The concept of recycling is ancient; when visiting biblical sites it is common to see evidence of secondary usage of materials. In our photo below, Fatih Cimok explains that this marble object is made of “reused material from the Byzantine shops situated next to the synagogue in Sardis.” This is believed to have been a baptistry.
Sardis Baptistry. Photo ©Leon Mauldin.
Cimok goes on to say, “The crosses were superimposed over pagan inscriptions and decorations” (A Guide to the Seven Churches, p.76).
Sardis also had an impressive gymnasium and bath complex that comprised about five acres.
Sardis Gymnasium. Photo ©Leon Mauldin.
The open courtyard in front was for exercise; the bathhouse was directly behind the gymnasium. This complex is dated as 2nd century A.D.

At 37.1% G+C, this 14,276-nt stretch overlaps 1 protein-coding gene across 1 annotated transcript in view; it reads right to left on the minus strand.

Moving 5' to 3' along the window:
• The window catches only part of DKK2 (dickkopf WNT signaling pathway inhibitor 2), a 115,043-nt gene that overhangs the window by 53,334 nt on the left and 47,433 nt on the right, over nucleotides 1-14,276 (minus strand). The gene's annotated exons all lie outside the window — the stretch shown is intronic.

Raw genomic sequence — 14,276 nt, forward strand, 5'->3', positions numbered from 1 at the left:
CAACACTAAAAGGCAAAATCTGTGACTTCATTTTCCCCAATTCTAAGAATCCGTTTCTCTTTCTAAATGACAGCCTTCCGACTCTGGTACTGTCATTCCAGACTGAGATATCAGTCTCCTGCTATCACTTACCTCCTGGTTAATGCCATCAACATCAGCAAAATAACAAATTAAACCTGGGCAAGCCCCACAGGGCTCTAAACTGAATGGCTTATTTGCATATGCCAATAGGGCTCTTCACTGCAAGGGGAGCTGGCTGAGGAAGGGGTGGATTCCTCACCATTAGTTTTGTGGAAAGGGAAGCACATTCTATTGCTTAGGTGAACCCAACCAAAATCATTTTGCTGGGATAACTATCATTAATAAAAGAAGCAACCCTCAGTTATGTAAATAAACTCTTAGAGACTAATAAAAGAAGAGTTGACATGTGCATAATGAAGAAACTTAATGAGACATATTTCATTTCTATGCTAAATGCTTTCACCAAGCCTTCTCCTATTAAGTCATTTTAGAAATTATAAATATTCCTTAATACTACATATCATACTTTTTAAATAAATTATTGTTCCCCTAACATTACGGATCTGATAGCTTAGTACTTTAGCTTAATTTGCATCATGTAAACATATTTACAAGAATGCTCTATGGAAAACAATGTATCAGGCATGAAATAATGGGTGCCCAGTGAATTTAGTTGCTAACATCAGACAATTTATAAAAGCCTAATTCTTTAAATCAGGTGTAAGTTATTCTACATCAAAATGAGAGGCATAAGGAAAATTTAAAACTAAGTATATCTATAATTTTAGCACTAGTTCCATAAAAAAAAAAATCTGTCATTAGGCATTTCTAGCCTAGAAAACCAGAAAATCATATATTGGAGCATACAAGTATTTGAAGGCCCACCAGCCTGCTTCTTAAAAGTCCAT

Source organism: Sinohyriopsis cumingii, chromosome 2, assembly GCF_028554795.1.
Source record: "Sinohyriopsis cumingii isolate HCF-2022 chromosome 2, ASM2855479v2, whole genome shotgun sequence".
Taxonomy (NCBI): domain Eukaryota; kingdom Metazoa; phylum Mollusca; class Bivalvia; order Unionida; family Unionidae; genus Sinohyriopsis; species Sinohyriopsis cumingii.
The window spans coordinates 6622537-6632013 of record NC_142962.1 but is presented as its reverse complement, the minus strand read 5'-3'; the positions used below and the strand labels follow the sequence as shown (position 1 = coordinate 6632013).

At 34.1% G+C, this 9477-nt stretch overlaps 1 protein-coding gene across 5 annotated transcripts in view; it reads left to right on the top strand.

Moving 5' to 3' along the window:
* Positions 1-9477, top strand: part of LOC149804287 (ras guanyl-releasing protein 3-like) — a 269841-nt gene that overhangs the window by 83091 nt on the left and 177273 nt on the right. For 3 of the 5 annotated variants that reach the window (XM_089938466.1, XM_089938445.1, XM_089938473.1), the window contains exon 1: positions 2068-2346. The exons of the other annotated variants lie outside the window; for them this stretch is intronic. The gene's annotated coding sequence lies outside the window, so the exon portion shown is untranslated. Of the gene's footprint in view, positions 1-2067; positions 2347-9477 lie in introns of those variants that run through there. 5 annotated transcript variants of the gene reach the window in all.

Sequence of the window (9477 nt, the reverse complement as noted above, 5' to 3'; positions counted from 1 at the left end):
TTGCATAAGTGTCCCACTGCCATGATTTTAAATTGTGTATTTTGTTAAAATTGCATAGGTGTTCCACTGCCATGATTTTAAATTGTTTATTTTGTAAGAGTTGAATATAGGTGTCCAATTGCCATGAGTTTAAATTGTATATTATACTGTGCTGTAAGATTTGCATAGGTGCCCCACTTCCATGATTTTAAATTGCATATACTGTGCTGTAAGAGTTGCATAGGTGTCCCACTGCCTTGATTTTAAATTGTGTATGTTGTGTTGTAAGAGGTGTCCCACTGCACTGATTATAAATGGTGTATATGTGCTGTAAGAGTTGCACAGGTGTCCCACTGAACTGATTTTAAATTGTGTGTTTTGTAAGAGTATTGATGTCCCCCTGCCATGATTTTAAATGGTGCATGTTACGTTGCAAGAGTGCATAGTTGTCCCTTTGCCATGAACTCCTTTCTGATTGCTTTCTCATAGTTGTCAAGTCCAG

Another interesting topic while we are featuring Sardis is the matter of its wool-dyeing. In his Pictorial Library of Bible Lands, Todd Bolen writes,
Sardis was known for the invention of wool-dyeing. Even today sheep are a commonplace appearance at the ruins of Sardis, a city once known for its luxury textile and clothing trade. John’s reference to soiled garments and the white raiments of Christ in Revelation 3:4 would have been significant to the church at Sardis in light of the city’s trade: “Thou hast a few names even in Sardis which have not defiled their garments; and they shall walk with me in white: for they are worthy” (KJV).
Our photo below, taken in March 2010, shows sheep grazing at Sardis, a view essentially unchanged over thousands of years.
Sheep at Sardis. Photo ©Leon Mauldin.
A frequent question that arises is, “What are the people like over there?” For the most part, people are quite friendly. When our group was at Sardis there was apparently a school outing that was taking place there. Some of the students wanted me to take their photo.
School Outing at Sardis. Photo ©Leon Mauldin.
Remember to click on photo for larger image.